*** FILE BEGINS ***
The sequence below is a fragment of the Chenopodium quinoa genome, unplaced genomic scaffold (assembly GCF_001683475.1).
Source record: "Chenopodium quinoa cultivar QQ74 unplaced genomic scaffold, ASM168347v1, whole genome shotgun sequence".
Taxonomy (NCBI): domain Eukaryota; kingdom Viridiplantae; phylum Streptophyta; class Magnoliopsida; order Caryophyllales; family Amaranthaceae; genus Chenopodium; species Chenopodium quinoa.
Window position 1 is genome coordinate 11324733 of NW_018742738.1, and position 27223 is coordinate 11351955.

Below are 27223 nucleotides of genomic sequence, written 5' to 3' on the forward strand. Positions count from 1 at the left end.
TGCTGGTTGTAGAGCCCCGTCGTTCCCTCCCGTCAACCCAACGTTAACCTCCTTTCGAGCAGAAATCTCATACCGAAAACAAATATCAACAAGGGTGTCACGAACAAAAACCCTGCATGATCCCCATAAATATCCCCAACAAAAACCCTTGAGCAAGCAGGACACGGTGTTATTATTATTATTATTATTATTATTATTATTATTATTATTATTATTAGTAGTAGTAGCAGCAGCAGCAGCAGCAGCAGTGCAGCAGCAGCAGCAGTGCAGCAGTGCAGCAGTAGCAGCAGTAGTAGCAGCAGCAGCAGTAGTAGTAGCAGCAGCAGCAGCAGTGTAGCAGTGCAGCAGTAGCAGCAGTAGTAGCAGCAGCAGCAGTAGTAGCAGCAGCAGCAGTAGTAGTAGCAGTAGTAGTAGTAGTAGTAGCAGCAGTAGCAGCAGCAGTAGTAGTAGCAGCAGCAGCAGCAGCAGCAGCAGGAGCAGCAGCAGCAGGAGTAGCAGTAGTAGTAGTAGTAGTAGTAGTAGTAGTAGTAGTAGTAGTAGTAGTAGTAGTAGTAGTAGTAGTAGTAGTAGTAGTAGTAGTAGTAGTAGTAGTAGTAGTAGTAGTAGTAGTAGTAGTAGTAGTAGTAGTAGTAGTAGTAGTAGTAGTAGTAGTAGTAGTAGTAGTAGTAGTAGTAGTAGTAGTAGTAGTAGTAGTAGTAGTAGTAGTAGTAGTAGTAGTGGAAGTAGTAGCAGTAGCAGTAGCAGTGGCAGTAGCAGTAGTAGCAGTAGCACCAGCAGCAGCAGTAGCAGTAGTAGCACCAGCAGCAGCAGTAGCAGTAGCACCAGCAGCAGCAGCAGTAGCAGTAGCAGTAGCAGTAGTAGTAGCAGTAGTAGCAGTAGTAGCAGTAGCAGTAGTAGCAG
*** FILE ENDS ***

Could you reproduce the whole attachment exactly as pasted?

The sequence below is a fragment of the Chenopodium quinoa genome, unplaced genomic scaffold (assembly GCF_001683475.1).
Source record: "Chenopodium quinoa cultivar QQ74 unplaced genomic scaffold, ASM168347v1, whole genome shotgun sequence".
Taxonomy (NCBI): domain Eukaryota; kingdom Viridiplantae; phylum Streptophyta; class Magnoliopsida; order Caryophyllales; family Amaranthaceae; genus Chenopodium; species Chenopodium quinoa.
Window position 1 is genome coordinate 11324733 of NW_018742738.1, and position 27223 is coordinate 11351955.

Below are 27223 nucleotides of genomic sequence, written 5' to 3' on the forward strand. Positions count from 1 at the left end.
TGCTGGTTGTAGAGCCCCGTCGTTCCCTCCCGTCAACCCAACGTTAACCTCCTTTCGAGCAGAAATCTCATACCGAAAACAAATATCAACAAGGGTGTCACGAACAAAAACCCTGCATGATCCCCATAAATATCCCCAACAAAAACCCTTGAGCAAGCAGGACACGGTGTTATTATTATTATTATTATTATTATTATTATTATTATTATTATTATTAGTAGTAGTAGCAGCAGCAGCAGCAGCAGCAGTGCAGCAGCAGCAGCAGTGCAGCAGTGCAGCAGTAGCAGCAGTAGTAGCAGCAGCAGCAGTAGTAGTAGCAGCAGCAGCAGCAGTGTAGCAGTGCAGCAGTAGCAGCAGTAGTAGCAGCAGCAGCAGTAGTAGCAGCAGCAGCAGTAGTAGTAGCAGTAGTAGTAGTAGTAGTAGCAGCAGTAGCAGCAGCAGTAGTAGTAGCAGCAGCAGCAGCAGCAGCAGCAGGAGCAGCAGCAGCAGGAGTAGCAGTAGTAGTAGTAGTAGTAGTAGTAGTAGTAGTAGTAGTAGTAGTAGTAGTAGTAGTAGTAGTAGTAGTAGTAGTAGTAGTAGTAGTAGTAGTAGTAGTAGTAGTAGTAGTAGTAGTAGTAGTAGTAGTAGTAGTAGTAGTAGTAGTAGTAGTAGTAGTAGTAGTAGTAGTAGTAGTAGTAGTAGTAGTAGTAGTAGTAGTAGTAGTAGTAGTAGTAGTAGTGGAAGTAGTAGCAGTAGCAGTAGCAGTGGCAGTAGCAGTAGTAGCAGTAGCACCAGCAGCAGCAGTAGCAGTAGTAGCACCAGCAGCAGCAGTAGCAGTAGCACCAGCAGCAGCAGCAGTAGCAGTAGCAGTAGCAGTAGTAGTAGCAGTAGTAGCAGTAGTAGCAGTAGCAGTAGTAGCAG